Electricity Basics

Independent energy solutions are all about getting the electricity that you need to run your life.  To help us to work with you to find the best solution to your independent energy needs it’s helpful if you understand the concepts and terminology of electricity.

Electricity is the movement of electrons.  Electrons are sub-atomic particles that exist in the atoms of all materials.


Electrons are only able to move through some types of materials; these types of materials are called conductors. The best conductors are metals.  The atoms in metals form a lattice in which all of the electrons are shared amongst all of the atoms, so the electrons are able to move around easily.

One of the best metal conductors is copper, because electrons can move through it with very little friction.  Other metals will conduct electricity but the electrons will encounter greater friction as they move. Many other non-metal materials conduct electricity, but usually with more friction than metals.

In many materials the electrons are tightly bound to each molecule (a molecule is multiple atoms joined together), and are not able to move.  Because the electrons in these materials can’t move, they don’t conduct electricity.  These materials are called insulators.

Characteristics of Electricity

Electrons don’t move through a conductor by themselves; they have to be pushed by a force.  That force is called electro-motive force (EMF). When we use electricity the electro-motive force is usually provided by either a battery or an alternator.

The strength of the electro-motive force is measured as its voltage (the unit of measurement of electro-motive force is the Volt.)  
The higher the voltage, the stronger the force is that pushes the electrons along the conductor.

The movement of the electrons along a conductor is called current, and the rate that the electrons are pushed along a conductor is called amperage (the unit of measurement is the Ampere.)  You can think of the amperage as the quantity of electrons that pass a point on the conductor in a period of time.

The friction that electrons must overcome as they move through a conductor is called resistance  (the unit of measurement of electrical resistance is the Ohm.)  

The electro-motive force (the voltage) overcomes the resistance and moves electrons along the conductor. As electrons move along the conductor, the resistance causes heating.

Electrical Power

When voltage pushes electrons along a good conductor a lot of electrons will move along quickly and a large current will result. Because there is little resistance in a good conductor there will be little heating.  If a poor conductor is used, more voltage will be required to overcome its greater resistance to make the same amount of current flow, and the increased resistance will result in heating.  This means that to produce powerful heating both high voltage (needed to cause the high amperage) and high amperage are required; so electrical power is a combination of both voltage and amperage. The unit of measurement of electrical power is the Watt.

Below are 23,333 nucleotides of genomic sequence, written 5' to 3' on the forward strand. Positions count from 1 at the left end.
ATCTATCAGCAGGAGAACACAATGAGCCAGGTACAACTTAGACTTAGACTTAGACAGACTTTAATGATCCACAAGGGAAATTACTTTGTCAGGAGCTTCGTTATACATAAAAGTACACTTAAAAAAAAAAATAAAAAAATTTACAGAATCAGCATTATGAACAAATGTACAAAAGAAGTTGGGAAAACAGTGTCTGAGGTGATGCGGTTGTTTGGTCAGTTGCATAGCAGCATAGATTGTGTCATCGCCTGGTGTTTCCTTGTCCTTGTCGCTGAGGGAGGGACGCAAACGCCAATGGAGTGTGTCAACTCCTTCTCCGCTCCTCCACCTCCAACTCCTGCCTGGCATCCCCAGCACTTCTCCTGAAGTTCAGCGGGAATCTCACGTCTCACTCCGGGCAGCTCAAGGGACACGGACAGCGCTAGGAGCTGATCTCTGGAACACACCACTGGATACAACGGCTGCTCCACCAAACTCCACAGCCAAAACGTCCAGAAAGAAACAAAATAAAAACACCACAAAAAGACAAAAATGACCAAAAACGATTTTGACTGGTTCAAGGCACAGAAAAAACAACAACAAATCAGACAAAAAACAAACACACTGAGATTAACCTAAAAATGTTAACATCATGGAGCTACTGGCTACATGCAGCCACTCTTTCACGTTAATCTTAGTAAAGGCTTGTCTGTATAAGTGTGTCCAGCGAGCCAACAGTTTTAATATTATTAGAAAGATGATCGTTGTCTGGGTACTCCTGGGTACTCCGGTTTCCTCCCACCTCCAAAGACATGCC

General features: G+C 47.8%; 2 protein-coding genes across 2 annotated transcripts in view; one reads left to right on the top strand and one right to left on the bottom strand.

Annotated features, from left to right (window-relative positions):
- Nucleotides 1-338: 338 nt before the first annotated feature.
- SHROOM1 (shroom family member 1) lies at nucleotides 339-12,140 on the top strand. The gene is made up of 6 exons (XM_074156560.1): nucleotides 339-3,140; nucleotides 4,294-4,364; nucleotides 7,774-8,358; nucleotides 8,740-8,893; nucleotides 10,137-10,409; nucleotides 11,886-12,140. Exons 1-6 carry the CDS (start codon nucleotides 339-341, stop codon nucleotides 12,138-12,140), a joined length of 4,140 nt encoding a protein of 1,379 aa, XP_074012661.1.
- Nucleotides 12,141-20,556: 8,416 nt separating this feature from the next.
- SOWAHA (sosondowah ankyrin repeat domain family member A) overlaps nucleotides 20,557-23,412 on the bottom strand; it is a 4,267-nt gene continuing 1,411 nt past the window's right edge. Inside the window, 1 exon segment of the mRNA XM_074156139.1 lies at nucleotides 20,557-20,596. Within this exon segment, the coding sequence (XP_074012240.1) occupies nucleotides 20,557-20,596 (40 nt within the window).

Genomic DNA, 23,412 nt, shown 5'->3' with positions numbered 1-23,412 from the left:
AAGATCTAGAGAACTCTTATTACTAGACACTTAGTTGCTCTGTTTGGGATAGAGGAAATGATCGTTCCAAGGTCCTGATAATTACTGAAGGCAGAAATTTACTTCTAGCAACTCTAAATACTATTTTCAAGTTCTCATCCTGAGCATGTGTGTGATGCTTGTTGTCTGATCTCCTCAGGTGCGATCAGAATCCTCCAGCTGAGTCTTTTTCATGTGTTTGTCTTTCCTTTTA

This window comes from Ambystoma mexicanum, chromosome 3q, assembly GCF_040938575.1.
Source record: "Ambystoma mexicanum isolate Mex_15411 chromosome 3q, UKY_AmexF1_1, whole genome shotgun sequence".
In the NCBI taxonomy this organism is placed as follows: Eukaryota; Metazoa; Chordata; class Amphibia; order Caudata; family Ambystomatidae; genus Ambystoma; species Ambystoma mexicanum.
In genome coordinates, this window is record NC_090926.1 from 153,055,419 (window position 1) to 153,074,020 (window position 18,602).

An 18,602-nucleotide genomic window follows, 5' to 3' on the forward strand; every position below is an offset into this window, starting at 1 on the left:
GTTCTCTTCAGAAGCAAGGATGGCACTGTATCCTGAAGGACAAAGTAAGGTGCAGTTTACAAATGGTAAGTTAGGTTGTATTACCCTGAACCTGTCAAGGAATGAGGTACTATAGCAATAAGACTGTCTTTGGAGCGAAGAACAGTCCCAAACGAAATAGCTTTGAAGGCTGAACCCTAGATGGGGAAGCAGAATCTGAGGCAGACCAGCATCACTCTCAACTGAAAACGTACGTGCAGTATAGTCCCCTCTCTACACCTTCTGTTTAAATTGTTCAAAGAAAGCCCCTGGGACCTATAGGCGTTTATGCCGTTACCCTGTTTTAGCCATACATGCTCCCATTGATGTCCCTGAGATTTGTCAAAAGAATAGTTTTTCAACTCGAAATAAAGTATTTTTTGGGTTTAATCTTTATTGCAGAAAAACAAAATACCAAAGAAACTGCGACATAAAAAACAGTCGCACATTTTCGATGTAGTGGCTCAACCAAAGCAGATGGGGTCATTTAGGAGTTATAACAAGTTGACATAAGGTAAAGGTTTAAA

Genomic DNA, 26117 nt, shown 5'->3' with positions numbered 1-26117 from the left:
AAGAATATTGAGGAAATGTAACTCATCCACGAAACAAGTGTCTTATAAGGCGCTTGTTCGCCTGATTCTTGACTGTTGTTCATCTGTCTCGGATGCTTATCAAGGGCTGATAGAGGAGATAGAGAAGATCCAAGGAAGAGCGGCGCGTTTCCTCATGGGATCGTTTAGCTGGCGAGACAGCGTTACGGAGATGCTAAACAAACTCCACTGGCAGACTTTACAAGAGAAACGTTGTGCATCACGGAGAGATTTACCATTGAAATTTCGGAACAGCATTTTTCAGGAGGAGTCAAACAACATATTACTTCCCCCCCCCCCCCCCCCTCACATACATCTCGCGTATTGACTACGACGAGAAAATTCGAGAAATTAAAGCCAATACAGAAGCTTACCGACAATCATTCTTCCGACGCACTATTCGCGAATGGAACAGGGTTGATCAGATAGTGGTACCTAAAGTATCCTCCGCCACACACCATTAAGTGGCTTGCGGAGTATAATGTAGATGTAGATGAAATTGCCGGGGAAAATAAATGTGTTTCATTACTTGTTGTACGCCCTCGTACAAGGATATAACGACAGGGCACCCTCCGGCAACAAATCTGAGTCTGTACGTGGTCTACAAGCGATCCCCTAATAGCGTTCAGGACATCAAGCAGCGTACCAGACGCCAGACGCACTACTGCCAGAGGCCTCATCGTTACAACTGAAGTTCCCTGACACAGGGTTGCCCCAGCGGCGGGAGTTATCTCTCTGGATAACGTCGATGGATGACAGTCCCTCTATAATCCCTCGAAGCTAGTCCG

Power and Energy

An electric fan heater heats your home by pushing an electrical current through a resistive conductor, which gets hot.  The electrical power heats the heater to a high temperature which heats the air surrounding it.

If you leave the fan heater switched on for a minute it will make no noticeable difference to the temperature of your home. If you leave the heater switched on for an hour it will increase the temperature of your home.  The power of the heater (the Watts) is the same whether it is switched on for one minute or one hour, but it‘s only when it has been working for a long time that it makes a difference to the temperature of your home.

The amount of work that the heater does is a combination of both the power of the heater and the length of time that it operates.  
The amount of work that the heater does is the quantity of energy that it uses to heat your home. The unit of measurement of electrical energy is the Watt-hour.

People often confuse electrical power with electrical energy.  Remember: the power of the heater (in Watts) is the rate at which it heats your home; the energy that the heater uses (in Watt-hours) is the amount of heating
that it does for your home.

In summary:

⦁ the force that pushes electrons along a conductor is electro-motive force, and is measured in Volts
⦁ the resulting flow of electrons is the current, and is measured in Amperes
⦁ the friction in the conductor that must be overcome is resistance, and is measured in Ohms
⦁ the rate at which work is done is the electrical power; it’s a combination of both the voltage and the amperage, and is measured in Watts
⦁ the amount of work that is done is the electrical energy; it’s a combination of both power and time, and is measured in Watt-hours.
In use, all these units of measurement are commonly abbreviated to
⦁ Volt is abbreviated to ‘V’
⦁ Ampere is commonly shortened to ‘Amp’ and abbreviated to ‘A’
⦁ Ohm is abbreviated to the Omega symbol ‘Ω’
(You won’t see Ohms used very often)
⦁ Watt is abbreviated to ‘W’
⦁ Watt-hour is abbreviated to ‘Wh’

Both Watt and Watt-hour are small units for household use (one Watt-hour of electrical energy will run your electric jug for less
than two seconds), so you will commonly see these units used with the multiplier-prefix ‘kilo’ or the letter ‘k’, which means one-thousand. Most homes use between ten and twenty kiloWatt-hours (kWh) of electrical energy each day.